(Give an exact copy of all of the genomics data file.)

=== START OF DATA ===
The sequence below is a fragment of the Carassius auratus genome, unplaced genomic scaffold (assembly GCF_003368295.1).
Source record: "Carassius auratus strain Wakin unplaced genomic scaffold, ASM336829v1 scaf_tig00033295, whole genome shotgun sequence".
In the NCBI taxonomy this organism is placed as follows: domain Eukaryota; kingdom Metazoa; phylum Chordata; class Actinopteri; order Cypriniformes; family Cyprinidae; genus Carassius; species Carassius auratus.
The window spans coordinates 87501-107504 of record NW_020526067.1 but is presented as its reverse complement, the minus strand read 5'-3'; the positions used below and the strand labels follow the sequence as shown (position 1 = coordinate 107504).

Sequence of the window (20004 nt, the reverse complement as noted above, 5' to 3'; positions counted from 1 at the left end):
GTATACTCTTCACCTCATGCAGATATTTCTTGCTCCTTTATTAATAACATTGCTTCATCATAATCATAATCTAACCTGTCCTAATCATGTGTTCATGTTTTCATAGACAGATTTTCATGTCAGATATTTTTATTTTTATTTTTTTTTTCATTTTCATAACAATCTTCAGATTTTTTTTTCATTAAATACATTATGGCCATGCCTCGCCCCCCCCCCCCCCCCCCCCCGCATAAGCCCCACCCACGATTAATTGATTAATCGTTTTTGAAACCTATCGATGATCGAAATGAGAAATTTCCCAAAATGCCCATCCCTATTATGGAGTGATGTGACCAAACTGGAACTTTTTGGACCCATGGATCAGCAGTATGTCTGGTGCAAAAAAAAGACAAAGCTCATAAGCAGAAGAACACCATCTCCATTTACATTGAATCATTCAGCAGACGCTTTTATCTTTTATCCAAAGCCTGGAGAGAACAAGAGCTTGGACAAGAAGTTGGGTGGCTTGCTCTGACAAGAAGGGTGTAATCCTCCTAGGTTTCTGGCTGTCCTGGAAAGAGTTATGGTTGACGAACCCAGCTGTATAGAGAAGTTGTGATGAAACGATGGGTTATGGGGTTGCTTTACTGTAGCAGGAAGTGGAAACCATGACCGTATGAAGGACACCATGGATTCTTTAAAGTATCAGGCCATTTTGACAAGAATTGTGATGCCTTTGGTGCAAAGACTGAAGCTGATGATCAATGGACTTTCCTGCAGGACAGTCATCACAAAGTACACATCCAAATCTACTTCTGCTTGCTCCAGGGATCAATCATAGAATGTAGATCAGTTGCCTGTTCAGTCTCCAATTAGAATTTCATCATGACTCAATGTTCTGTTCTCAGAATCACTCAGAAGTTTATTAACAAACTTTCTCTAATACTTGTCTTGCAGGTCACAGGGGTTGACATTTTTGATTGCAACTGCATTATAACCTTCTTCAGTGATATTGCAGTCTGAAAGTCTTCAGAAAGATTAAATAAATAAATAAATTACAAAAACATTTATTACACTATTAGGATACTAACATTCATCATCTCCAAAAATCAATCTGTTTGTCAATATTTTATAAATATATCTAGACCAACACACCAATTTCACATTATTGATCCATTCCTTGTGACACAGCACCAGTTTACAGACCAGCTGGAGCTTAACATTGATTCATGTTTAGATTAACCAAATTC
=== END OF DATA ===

The sequence below is a fragment of the Carassius auratus genome, unplaced genomic scaffold (assembly GCF_003368295.1).
Source record: "Carassius auratus strain Wakin unplaced genomic scaffold, ASM336829v1 scaf_tig00033295, whole genome shotgun sequence".
In the NCBI taxonomy this organism is placed as follows: domain Eukaryota; kingdom Metazoa; phylum Chordata; class Actinopteri; order Cypriniformes; family Cyprinidae; genus Carassius; species Carassius auratus.
The window spans coordinates 87501-107504 of record NW_020526067.1 but is presented as its reverse complement, the minus strand read 5'-3'; the positions used below and the strand labels follow the sequence as shown (position 1 = coordinate 107504).

Sequence of the window (20004 nt, the reverse complement as noted above, 5' to 3'; positions counted from 1 at the left end):
GTATACTCTTCACCTCATGCAGATATTTCTTGCTCCTTTATTAATAACATTGCTTCATCATAATCATAATCTAACCTGTCCTAATCATGTGTTCATGTTTTCATAGACAGATTTTCATGTCAGATATTTTTATTTTTATTTTTTTTTTCATTTTCATAACAATCTTCAGATTTTTTTTTCATTAAATACATTATGGCCATGCCTCGCCCCCCCCCCCCCCCCCCCCCGCATAAGCCCCACCCACGATTAATTGATTAATCGTTTTTGAAACCTATCGATGATCGAAATGAGAAATTTCCCAAAATGCCCATCCCTATTATGGAGTGATGTGACCAAACTGGAACTTTTTGGACCCATGGATCAGCAGTATGTCTGGTGCAAAAAAAAGACAAAGCTCATAAGCAGAAGAACACCATCTCCATTTACATTGAATCATTCAGCAGACGCTTTTATCTTTTATCCAAAGCCTGGAGAGAACAAGAGCTTGGACAAGAAGTTGGGTGGCTTGCTCTGACAAGAAGGGTGTAATCCTCCTAGGTTTCTGGCTGTCCTGGAAAGAGTTATGGTTGACGAACCCAGCTGTATAGAGAAGTTGTGATGAAACGATGGGTTATGGGGTTGCTTTACTGTAGCAGGAAGTGGAAACCATGACCGTATGAAGGACACCATGGATTCTTTAAAGTATCAGGCCATTTTGACAAGAATTGTGATGCCTTTGGTGCAAAGACTGAAGCTGATGATCAATGGACTTTCCTGCAGGACAGTCATCACAAAGTACACATCCAAATCTACTTCTGCTTGCTCCAGGGATCAATCATAGAATGTAGATCAGTTGCCTGTTCAGTCTCCAATTAGAATTTCATCATGACTCAATGTTCTGTTCTCAGAATCACTCAGAAGTTTATTAACAAACTTTCTCTAATACTTGTCTTGCAGGTCACAGGGGTTGACATTTTTGATTGCAACTGCATTATAACCTTCTTCAGTGATATTGCAGTCTGAAAGTCTTCAGAAAGATTAAATAAATAAATAAATTACAAAAACATTTATTACACTATTAGGATACTAACATTCATCATCTCCAAAAATCAATCTGTTTGTCAATATTTTATAAATATATCTAGACCAACACACCAATTTCACATTATTGATCCATTCCTTGTGACACAGCACCAGTTTACAGACCAGCTGGAGCTTAACATTGATTCATGTTTAGATTAACCAAATTC